All my mates thought I was the business when it came to girls, all the girls talked to me, laughed at my jokes, listened to me when I spoke and, best of all, they told me things.  The things the girls told me were secrets, I never told the other boys, not because I didn’t want to, it was because I was embarrassed to talk about things like that with my mates.  Apart from that these were secrets, my secrets, me and the girls.  Back then I was the only one of us who had realised that women liked men to listen to them and seem interested in all their affairs, no matter how stupid they might appear.  I also knew that girls were older than boys were.  We were all about 13 or 14.  At that age girls were going out to discos at the community centres all dressed up and snogging (and more) with the bigger boys from other towns.  My mates thought that the girls in my class all fancied me, but I knew different.  They thought I was a nice wee guy that they could talk to, I became like an agony aunt and quite good I was too.  I read my big cousins and my mums magazines and picked up tips. “He’s always wanting more.  Last night I let him feel my tits and then he started to try and get my jeans off, when I told him to stop he went in the huff.  Charlotte lets that Jimmy finger her, I want to but I think he will just want more again.”  Auntie says, “It’s your body, don’t do anything you don’t feel comfortable with, if he loves you he will respect that.”  “Aye, you’re right, thanks Danny.”  “Nae bother, you look after yourself, right?” I would go away, pleased at myself, then lose yet another nights sleep pumping my poor wee todger to a pulp.


At the second meeting we were given a list of old peoples addresses and split in to teams of two, one girl and one boy, and sent off to visit.  Mr. Gallagher was on our list.  Karen Brady came round for me after school and we headed off to the sheltered housing.  “Are you still seeing that guy fae Forgie Karen?”  “Naw, ah chucked him, aw he wanted wis ma body.” Smart guy, I thought, Karen Brady’s body was about all I could imagine life could offer anyone, short of playing for Celtic.  “Wanker”, I offered my support.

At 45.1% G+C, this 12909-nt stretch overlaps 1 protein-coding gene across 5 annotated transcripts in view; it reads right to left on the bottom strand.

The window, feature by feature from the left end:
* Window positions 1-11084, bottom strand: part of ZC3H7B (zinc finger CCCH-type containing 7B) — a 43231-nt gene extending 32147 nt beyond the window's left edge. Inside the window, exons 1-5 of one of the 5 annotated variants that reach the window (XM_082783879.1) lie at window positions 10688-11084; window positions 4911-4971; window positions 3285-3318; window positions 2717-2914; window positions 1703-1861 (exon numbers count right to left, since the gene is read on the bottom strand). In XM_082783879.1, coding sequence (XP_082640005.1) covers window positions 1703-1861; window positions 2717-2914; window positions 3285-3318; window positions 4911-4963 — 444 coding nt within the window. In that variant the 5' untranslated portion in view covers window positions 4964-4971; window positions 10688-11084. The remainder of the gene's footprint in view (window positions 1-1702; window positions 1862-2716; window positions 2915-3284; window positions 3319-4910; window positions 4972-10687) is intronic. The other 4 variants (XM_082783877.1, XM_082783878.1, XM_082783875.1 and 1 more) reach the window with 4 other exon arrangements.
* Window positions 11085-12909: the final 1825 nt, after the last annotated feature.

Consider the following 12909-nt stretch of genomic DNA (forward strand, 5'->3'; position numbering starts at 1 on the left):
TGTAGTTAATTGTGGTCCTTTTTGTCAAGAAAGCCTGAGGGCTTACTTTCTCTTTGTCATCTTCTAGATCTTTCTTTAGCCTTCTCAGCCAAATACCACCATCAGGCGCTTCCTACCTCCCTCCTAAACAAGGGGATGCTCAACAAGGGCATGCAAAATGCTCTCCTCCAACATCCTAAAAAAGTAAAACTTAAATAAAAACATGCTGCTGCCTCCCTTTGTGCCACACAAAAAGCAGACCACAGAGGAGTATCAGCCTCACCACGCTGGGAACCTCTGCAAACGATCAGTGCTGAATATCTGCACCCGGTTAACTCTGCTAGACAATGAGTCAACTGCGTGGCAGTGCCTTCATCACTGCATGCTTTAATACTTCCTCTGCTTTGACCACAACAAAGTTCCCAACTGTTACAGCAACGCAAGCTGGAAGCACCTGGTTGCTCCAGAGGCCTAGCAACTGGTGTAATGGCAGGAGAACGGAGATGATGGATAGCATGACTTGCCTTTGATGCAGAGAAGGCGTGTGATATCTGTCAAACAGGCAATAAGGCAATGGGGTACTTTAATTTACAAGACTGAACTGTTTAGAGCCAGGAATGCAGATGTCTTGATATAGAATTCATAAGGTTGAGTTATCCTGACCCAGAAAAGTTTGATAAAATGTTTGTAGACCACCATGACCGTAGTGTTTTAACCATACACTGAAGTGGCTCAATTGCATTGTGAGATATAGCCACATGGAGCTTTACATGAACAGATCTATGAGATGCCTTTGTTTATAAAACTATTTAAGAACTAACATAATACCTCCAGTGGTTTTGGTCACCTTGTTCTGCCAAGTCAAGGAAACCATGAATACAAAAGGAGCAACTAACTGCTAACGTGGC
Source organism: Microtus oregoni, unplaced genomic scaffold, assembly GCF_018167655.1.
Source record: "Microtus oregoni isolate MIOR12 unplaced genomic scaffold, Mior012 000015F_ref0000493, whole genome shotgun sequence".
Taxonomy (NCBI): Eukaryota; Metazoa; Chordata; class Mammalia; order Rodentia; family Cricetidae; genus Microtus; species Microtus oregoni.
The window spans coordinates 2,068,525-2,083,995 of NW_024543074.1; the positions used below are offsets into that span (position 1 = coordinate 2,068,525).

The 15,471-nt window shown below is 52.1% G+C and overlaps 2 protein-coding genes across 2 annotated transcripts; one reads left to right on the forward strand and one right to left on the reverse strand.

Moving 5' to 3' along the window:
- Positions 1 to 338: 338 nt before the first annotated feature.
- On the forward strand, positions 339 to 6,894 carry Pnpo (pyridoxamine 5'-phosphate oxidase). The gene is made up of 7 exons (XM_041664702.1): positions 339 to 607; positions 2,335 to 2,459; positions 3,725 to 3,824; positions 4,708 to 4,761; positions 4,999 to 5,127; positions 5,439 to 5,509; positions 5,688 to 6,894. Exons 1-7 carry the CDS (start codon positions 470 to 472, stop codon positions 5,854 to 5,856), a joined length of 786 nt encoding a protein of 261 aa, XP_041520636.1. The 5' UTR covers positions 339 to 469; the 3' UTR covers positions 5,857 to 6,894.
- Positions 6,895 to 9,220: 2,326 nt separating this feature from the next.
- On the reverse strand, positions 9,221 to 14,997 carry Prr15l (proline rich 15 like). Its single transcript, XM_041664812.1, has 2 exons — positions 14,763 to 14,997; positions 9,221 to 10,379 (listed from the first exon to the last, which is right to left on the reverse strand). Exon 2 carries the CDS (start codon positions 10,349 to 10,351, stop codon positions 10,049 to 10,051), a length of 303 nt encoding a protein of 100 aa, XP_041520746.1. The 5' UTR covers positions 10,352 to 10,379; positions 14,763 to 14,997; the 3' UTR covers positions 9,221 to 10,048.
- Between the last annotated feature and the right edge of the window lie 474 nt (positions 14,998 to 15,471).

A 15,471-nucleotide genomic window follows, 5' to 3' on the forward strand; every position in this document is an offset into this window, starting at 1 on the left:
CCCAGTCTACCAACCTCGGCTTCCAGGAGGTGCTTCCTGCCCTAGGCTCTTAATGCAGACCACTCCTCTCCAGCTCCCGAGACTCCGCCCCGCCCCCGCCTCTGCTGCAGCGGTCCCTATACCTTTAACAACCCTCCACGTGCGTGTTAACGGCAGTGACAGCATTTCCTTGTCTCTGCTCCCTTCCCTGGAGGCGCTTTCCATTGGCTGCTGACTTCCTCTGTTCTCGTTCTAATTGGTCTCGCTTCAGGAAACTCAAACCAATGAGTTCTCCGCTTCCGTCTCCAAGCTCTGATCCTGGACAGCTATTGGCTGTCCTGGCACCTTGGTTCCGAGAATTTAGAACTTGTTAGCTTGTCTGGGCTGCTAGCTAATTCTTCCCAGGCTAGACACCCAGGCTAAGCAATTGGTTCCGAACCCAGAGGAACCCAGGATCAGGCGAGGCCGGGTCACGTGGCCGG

I was surprised that Mr. Gallagher knew me, I wished he hadn’t.  “Daniel Foley, you were with my Michael when he died, you and your brother?”  “That’s right Mr. Gallagher,” I was frightened, I didn’t really talk about that day and every time I did I could still hear Mrs. Gallagher’s noise.  “She blamed me you know”, I was embarrassed, it was as if he had caught me thinking about her.  “She said if I hadn’t been a fucking loony Michael would have been out flying a kite with his dad instead of drowning in the voe.”  I was even more embarrassed now.  I looked to Karen for support and she jumped to my rescue.  “How do you like this place Mr. Gallagher?” She spoke loudly as if he was deaf.  “I’m not deaf, just old, so ye can talk quieter hen, you’re Jimmy Brady’s daughter, from the Waverley Road?”  “Aye, that’s right, dae ye ken ma faither?”  “Yes I do, I hate the man.  He’s a communist.  Men like me saved this country from the Nazi’s while your dad and his kind hid down the pits.  He would have liked the Nazi’s to win, they’re just like the communists.  If it wasn’t for me you would all be speaking German now and if your dad had his way we would all be speaking Russian.  He makes me sick your dad.”  There wasn’t much left to say after that, there was a silence for about 5 minutes.  Karen managed to keep her tears, or anger, I couldn’t work out which, at bay.  I stood up and said “we have to go now Mr. Gallagher, do you want us to come and see you next week?”  “No I do not, you can tell that Father McGrane that I don’t need his sanctimonious catholic sympathy”.  We left and went to visit old Mrs. Gordon.  She sang to herself and gave us biscuits.